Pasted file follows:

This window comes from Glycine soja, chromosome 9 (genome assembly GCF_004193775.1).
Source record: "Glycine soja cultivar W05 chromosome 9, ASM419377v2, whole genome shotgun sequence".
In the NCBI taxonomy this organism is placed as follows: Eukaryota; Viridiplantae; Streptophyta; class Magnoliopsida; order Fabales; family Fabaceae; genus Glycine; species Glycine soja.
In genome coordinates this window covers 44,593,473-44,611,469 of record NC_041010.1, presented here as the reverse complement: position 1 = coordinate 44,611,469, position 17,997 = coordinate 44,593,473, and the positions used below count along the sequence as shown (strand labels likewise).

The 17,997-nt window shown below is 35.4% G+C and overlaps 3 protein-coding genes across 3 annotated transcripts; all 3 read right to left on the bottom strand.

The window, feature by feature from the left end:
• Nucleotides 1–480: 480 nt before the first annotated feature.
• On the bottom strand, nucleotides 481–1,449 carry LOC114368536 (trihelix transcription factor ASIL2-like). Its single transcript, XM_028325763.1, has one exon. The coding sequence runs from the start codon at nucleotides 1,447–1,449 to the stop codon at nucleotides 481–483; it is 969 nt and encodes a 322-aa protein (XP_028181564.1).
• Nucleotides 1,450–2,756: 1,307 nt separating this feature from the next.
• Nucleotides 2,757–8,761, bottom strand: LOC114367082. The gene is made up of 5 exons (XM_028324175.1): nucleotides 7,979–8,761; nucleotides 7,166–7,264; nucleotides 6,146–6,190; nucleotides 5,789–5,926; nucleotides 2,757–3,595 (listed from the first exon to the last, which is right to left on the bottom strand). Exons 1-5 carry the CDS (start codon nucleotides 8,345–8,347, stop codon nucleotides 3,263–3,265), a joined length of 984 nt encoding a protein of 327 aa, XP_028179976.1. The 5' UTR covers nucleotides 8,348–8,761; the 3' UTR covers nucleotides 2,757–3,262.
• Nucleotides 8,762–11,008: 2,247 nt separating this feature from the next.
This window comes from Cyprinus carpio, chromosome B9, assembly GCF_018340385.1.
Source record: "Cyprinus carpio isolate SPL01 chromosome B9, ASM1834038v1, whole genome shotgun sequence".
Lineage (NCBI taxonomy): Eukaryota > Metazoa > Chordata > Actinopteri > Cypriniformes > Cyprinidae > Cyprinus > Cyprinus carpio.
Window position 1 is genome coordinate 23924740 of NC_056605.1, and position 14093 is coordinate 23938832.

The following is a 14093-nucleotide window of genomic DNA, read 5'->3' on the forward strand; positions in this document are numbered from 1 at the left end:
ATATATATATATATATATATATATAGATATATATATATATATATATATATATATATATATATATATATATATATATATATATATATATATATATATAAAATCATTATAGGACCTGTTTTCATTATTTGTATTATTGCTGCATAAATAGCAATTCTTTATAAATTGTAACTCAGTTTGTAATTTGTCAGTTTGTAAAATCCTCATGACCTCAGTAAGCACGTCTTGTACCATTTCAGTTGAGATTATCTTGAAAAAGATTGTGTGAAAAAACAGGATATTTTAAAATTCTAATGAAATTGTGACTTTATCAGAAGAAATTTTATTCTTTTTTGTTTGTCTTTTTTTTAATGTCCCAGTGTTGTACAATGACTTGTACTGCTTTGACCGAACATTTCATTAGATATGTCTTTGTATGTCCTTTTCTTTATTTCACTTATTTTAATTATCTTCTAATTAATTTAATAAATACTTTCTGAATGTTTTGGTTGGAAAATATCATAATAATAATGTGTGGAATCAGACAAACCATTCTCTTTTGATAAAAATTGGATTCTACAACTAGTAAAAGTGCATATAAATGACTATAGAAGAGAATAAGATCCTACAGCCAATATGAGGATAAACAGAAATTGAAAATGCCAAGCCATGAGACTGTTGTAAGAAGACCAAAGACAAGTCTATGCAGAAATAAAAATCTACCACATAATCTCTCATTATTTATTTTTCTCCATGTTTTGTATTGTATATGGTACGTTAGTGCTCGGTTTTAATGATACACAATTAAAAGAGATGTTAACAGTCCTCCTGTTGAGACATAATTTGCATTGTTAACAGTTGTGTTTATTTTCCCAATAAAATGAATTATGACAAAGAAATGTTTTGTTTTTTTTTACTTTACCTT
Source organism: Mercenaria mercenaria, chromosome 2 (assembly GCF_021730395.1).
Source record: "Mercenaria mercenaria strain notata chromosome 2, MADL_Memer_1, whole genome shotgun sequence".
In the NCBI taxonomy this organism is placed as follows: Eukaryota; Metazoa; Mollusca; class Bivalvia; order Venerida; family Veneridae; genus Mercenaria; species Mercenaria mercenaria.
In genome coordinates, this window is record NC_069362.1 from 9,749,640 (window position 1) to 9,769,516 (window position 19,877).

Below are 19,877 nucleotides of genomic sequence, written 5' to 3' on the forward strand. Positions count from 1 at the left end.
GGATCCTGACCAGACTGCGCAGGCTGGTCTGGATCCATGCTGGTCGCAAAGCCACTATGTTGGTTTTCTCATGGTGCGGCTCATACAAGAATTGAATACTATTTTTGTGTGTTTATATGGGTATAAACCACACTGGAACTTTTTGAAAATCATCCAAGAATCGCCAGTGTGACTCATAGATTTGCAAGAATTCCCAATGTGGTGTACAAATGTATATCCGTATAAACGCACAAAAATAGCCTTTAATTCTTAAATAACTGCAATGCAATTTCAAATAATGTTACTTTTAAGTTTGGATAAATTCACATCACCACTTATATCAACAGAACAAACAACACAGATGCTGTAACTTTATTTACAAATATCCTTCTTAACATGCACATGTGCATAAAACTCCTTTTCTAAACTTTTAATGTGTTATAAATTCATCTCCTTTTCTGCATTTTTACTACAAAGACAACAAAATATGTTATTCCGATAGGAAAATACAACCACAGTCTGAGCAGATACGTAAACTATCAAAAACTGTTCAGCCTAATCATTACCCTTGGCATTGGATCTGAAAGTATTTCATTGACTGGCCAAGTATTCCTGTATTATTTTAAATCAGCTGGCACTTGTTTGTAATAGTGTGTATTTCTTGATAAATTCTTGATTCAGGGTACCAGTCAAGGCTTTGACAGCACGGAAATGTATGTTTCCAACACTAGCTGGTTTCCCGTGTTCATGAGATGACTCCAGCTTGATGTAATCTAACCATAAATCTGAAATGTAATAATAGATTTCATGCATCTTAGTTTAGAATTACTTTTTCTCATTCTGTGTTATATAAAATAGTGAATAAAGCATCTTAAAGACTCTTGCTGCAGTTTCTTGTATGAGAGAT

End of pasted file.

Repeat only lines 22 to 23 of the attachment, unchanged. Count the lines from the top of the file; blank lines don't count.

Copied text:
Below are 19,877 nucleotides of genomic sequence, written 5' to 3' on the forward strand. Positions count from 1 at the left end.
GGATCCTGACCAGACTGCGCAGGCTGGTCTGGATCCATGCTGGTCGCAAAGCCACTATGTTGGTTTTCTCATGGTGCGGCTCATACAAGAATTGAATACTATTTTTGTGTGTTTATATGGGTATAAACCACACTGGAACTTTTTGAAAATCATCCAAGAATCGCCAGTGTGACTCATAGATTTGCAAGAATTCCCAATGTGGTGTACAAATGTATATCCGTATAAACGCACAAAAATAGCCTTTAATTCTTAAATAACTGCAATGCAATTTCAAATAATGTTACTTTTAAGTTTGGATAAATTCACATCACCACTTATATCAACAGAACAAACAACACAGATGCTGTAACTTTATTTACAAATATCCTTCTTAACATGCACATGTGCATAAAACTCCTTTTCTAAACTTTTAATGTGTTATAAATTCATCTCCTTTTCTGCATTTTTACTACAAAGACAACAAAATATGTTATTCCGATAGGAAAATACAACCACAGTCTGAGCAGATACGTAAACTATCAAAAACTGTTCAGCCTAATCATTACCCTTGGCATTGGATCTGAAAGTATTTCATTGACTGGCCAAGTATTCCTGTATTATTTTAAATCAGCTGGCACTTGTTTGTAATAGTGTGTATTTCTTGATAAATTCTTGATTCAGGGTACCAGTCAAGGCTTTGACAGCACGGAAATGTATGTTTCCAACACTAGCTGGTTTCCCGTGTTCATGAGATGACTCCAGCTTGATGTAATCTAACCATAAATCTGAAATGTAATAATAGATTTCATGCATCTTAGTTTAGAATTACTTTTTCTCATTCTGTGTTATATAAAATAGTGAATAAAGCATCTTAAAGACTCTTGCTGCAGTTTCTTGTATGAGAGAT